You are passable, and yet our story is never truly over- you are a chapter, a step in a worldwide drumming that never stops- but whose song is it? Who made this music but the blast- unfathomable by its nature- was I truly that? A singular explosion in the cosmos that was unpredictable but so- so meaningful, and so to this day, as innocuous as it may seem…
We write… to understand why we are alive- to know why we still are here- to document every single moment while we live it oh so intensely- so intensely that we can just so barely put it to words- we have quivering- the regular-, and yet all at once- the one meaning we all understand: Life. 

We have put together languages- sounds from a throat that only so frequently we’ve come to know. 

No single one is like the other- only its truth seen in actual feeling- en emoción. En pasiones inexplicadas- je ne sais quoi- non parla- no sé cómo explicarlo, ni jamás lo sabré, pero lo intentare- por vivir ese instante, y solo en momentos donde recuerde, tratare de recobrarlo, de sonarlo y escribirlo tal y como lo sé. Para ti, para mí, para ese zumbido dentro de ti y de mí.  Que gracioso es no- como el amor es distinto aquí, y respirar también- abrazarse o hug, mein leibe, o c’est la vie. 

Y todo significa mucho… y todo es nuestro significado. 
Pero deberá haber algún sentido- algunos conceptos si se repiten… será la sensación de tomar la misma mirada hacia el sol, escribir a luz de luna, o sentir un abrazo de un pequeñísimo hermanito, su sonrisa impecable ante todas las posibilidades que podrá ver de un mundo del cual solo aprende-

Y se siente bien- estar interconectados- se siente algún propósito entonces de levantarse para formar alguna mínima parte de un mundo en el que construimos- y nos unimos. 
Somos footsteps en monochrome, y a todo color-
Unísonos y distintos- pero no en maneras más allá de las imprescindibles-
Con una facilidad increíble podríamos ser luz… y ser oscuridad- ser darkness…
Ser mascaras en un baile sin acabar, y tan claros como el agua.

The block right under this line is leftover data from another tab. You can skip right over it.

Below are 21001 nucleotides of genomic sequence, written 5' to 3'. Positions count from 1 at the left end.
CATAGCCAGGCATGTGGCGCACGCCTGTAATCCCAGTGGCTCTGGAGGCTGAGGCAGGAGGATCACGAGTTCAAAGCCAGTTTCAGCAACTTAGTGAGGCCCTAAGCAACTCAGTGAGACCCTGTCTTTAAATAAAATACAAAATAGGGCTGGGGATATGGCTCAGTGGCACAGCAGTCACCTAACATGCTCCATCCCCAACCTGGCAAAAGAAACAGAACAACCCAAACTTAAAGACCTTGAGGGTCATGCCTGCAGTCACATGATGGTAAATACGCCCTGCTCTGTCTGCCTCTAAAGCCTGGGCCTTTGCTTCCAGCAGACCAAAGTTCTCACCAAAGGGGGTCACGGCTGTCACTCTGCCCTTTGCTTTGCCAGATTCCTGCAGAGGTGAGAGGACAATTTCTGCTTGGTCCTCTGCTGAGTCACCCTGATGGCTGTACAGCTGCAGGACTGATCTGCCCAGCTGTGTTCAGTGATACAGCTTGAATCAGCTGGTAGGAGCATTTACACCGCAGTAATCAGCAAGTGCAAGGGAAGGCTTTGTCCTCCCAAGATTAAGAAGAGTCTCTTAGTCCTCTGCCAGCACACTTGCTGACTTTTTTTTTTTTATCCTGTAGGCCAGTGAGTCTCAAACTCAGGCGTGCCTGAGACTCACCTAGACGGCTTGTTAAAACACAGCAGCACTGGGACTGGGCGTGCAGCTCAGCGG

Seguimos adelante en rutas desconocidas-
Acompañados por ladridos, trancazos de nuestra espalda- y un sinfín de voces en nuestro camino.
Voces, y cuerpos-
Seres.
Y acabamos buscando infinitos propósitos… y acabamos siendo eso…
Siendo.

Ser-es.

heroes always die | [josé porrata]

by 15.2.17
José Porrata


Entombed the mighty in laurel patches
In front of arcs of triumph and golden statues
To forget that they were all dissenters are maniacs
That opposed the virulent forces of the system

They have stolen our messiahs

raped and hidden them from sight
to return them as inspirational quotes
that ooze liquid conformity

I will not stand by and hear petty discourse

when one bleeds out bleeding the tyrants
I will applaud their tenacity and valor
where I was found lacking

When law is not justice

and justice is violent
find refuge in their embrace
heated even in death.

l ev i a tá n | [carlos vélez]

by 15.2.17
Carlos Vélez



It’s 9 A.M. Waking up every single day with this ghost of fictionalized dread zig-zagging through every pore has never been easy. As usual, the numbing slowly starts to circle around each of my limbs as I get out of bed. In an automatic response, I focus my hearing and attention on the steps I take from my room to the living room, then from the living room to wherever else; for some reason it helps minimize this unexplainable, yet unreachable longing. I settle down onto the oaken chair outside the house.
    .inhale.
                                  .close.
   .see.
.fear.
Dread and longing; what a wonderful pairing to have whilst having a morning coffee on the front porch: The feeling of not wanting to get past through the day as some(thing)one you anxiously want to hold on to lingers in a sea of static thoughts. I’m never sure if it’s that they disappear in the moment until the very next day, or that I’ve simply become accustomed to their unwanted company. December’s coldness begins to roam around the porch. Having forgotten to bring my jacket outside (the body is autonomous; it does not want to get inside), I dig down my feet onto these worn out shoes in hopes of receiving graced warmth.


I inhabit the frail minds of old souls
glistening under fiery skies.
Anointed are the prayers with dangers foretold;
stranded in the blemishes of R’lyeh.
I have come to slay.
I have come to conquer.


And so.
Every five hours I get a sickening headache that is just so goddamn unbearable. In this wretched house, the only solace I’ve been able to find is in the moonlit attic which belonged to my brother once; his entire vinyl collection is practically there and-, every time the record starts spinning, it’s like the headache weakens its guard with every booming flourishing from metallic rawness. I find temporary peace through music; it’s one of the things I’m genuinely proud of. The body is autonomous, however, and it does not want to get inside. 
   So I stay.
     Ever so u

          c
         h
        a
         n
          g
           i
            n
             g
            Just like time.